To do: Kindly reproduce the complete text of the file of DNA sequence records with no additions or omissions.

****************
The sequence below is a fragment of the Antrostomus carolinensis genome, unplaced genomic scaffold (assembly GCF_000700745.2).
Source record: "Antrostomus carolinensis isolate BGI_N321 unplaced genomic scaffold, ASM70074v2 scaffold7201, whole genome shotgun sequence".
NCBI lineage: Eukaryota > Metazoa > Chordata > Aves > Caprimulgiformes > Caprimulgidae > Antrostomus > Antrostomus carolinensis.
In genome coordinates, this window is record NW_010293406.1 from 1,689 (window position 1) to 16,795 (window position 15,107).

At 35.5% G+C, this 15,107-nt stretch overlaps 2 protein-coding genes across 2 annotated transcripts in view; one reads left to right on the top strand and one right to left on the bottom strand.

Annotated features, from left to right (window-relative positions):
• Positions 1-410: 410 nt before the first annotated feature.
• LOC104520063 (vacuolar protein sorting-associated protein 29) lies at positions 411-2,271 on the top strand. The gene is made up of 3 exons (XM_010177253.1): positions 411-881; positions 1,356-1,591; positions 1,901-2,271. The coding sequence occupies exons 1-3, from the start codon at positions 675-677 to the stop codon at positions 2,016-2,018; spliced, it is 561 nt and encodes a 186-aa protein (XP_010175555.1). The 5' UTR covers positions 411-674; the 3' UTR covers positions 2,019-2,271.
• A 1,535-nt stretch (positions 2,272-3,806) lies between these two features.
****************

The sequence below is a fragment of the Antrostomus carolinensis genome, unplaced genomic scaffold (assembly GCF_000700745.2).
Source record: "Antrostomus carolinensis isolate BGI_N321 unplaced genomic scaffold, ASM70074v2 scaffold7201, whole genome shotgun sequence".
NCBI lineage: Eukaryota > Metazoa > Chordata > Aves > Caprimulgiformes > Caprimulgidae > Antrostomus > Antrostomus carolinensis.
In genome coordinates, this window is record NW_010293406.1 from 1,689 (window position 1) to 16,795 (window position 15,107).

At 35.5% G+C, this 15,107-nt stretch overlaps 2 protein-coding genes across 2 annotated transcripts in view; one reads left to right on the top strand and one right to left on the bottom strand.

Annotated features, from left to right (window-relative positions):
• Positions 1-410: 410 nt before the first annotated feature.
• LOC104520063 (vacuolar protein sorting-associated protein 29) lies at positions 411-2,271 on the top strand. The gene is made up of 3 exons (XM_010177253.1): positions 411-881; positions 1,356-1,591; positions 1,901-2,271. The coding sequence occupies exons 1-3, from the start codon at positions 675-677 to the stop codon at positions 2,016-2,018; spliced, it is 561 nt and encodes a 186-aa protein (XP_010175555.1). The 5' UTR covers positions 411-674; the 3' UTR covers positions 2,019-2,271.
• A 1,535-nt stretch (positions 2,272-3,806) lies between these two features.